The National Health Service (NHS) was inspired by the radical idea that quality healthcare should be a right, not a privilege enjoyed by the few. Prior to its creation, healthcare in Britain was a hodgepodge of private practitioners, charitable hospitals and some council-run services. The introduction of National Insurance contributions in the early twentieth century is sometimes seen as a precursor to the NHS, but this fell far short of universal health coverage.
Seeing the potential benefits of bringing hospitals, doctors, nurses, pharmacists, opticians and dentists together in a single organisation, Labour health secretary Aneurin ‘Nye’ Bevan launched the National Health Service at Park Hospital in Manchester on 5 July 1948.
Nye Bevan’s NHS was based on three core principles:
An NHS constitution published by the Department of Health in 2011 fleshes out the ethos a bit more – the NHS “aspires to the highest standards of excellence and professionalism”; is “committed to providing best value for taxpayers’ money,” and so on – but after 70 years it is still these three original ideas that define the NHS for most of us. And, they continue to shape what is now the largest single-payer healthcare system in the world.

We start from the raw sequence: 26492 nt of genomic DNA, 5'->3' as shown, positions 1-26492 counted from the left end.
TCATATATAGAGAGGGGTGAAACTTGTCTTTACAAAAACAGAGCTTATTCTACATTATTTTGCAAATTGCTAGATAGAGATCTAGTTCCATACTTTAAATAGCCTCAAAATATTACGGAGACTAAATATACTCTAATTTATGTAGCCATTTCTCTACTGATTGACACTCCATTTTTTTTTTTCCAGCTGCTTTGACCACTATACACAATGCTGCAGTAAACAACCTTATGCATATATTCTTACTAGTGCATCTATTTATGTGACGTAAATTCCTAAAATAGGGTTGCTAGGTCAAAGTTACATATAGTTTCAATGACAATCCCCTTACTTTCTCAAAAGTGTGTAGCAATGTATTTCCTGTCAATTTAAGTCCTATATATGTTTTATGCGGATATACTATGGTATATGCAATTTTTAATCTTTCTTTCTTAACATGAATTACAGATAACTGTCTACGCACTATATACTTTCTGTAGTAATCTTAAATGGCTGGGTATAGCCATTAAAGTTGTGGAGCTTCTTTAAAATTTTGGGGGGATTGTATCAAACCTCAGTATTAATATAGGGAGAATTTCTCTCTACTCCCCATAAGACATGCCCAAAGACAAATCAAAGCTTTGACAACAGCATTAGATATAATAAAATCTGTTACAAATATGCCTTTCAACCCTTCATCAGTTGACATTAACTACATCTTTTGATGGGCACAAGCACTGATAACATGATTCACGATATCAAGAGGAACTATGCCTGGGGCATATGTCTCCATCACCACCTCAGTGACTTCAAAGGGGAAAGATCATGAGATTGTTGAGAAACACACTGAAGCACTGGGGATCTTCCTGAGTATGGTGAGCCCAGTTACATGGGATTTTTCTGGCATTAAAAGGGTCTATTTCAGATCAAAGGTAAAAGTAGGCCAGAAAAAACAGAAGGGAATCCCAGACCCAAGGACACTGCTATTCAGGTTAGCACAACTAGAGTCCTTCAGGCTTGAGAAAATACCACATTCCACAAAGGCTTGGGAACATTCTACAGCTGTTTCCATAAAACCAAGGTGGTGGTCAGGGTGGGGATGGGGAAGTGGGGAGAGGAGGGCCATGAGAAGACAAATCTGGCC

Thankfully, the health service works for most of us who need it. It is no stranger to controversy (witness the junior doctor strikes in recent years), and funding is a constant concern, in part due to an ageing population and newer medical treatments that are much more sophisticated than anything Nye Bevan’s NHS was tasked with providing. Nonetheless, most people can expect a good standard of care and many conditions that were once fatal are now treated quickly and easily. This has helped bring about a considerable increase in average life expectancy: from 66 for men and 71 for women in 1949 to 79 and 83 respectively in 2016.
However, some question whether the NHS in its current state is ‘meeting the needs of everyone’. Public Health England (PHE) defines health inequalities as the “preventable, unfair and unjust differences in health status between groups, populations or individuals that arise from the unequal distribution of social, environmental and economic conditions within societies”. These discrepancies impact on every aspect of health, says PHE, from the risk of getting ill in the first place to prevention and accessing treatment.
Unfortunately, there are signs that things are getting worse. Over the past 20 years, the Office for National Statistics (ONS) says that the gap between areas with the highest and lowest life expectancy at birth has increased. David Buck of health charity The King’s Fund describes new ONS statistics showing that female life expectancy at birth in the poorest areas has fallen as “an indictment of a lack of government focus and ambition” and “something we simply should not be seeing”.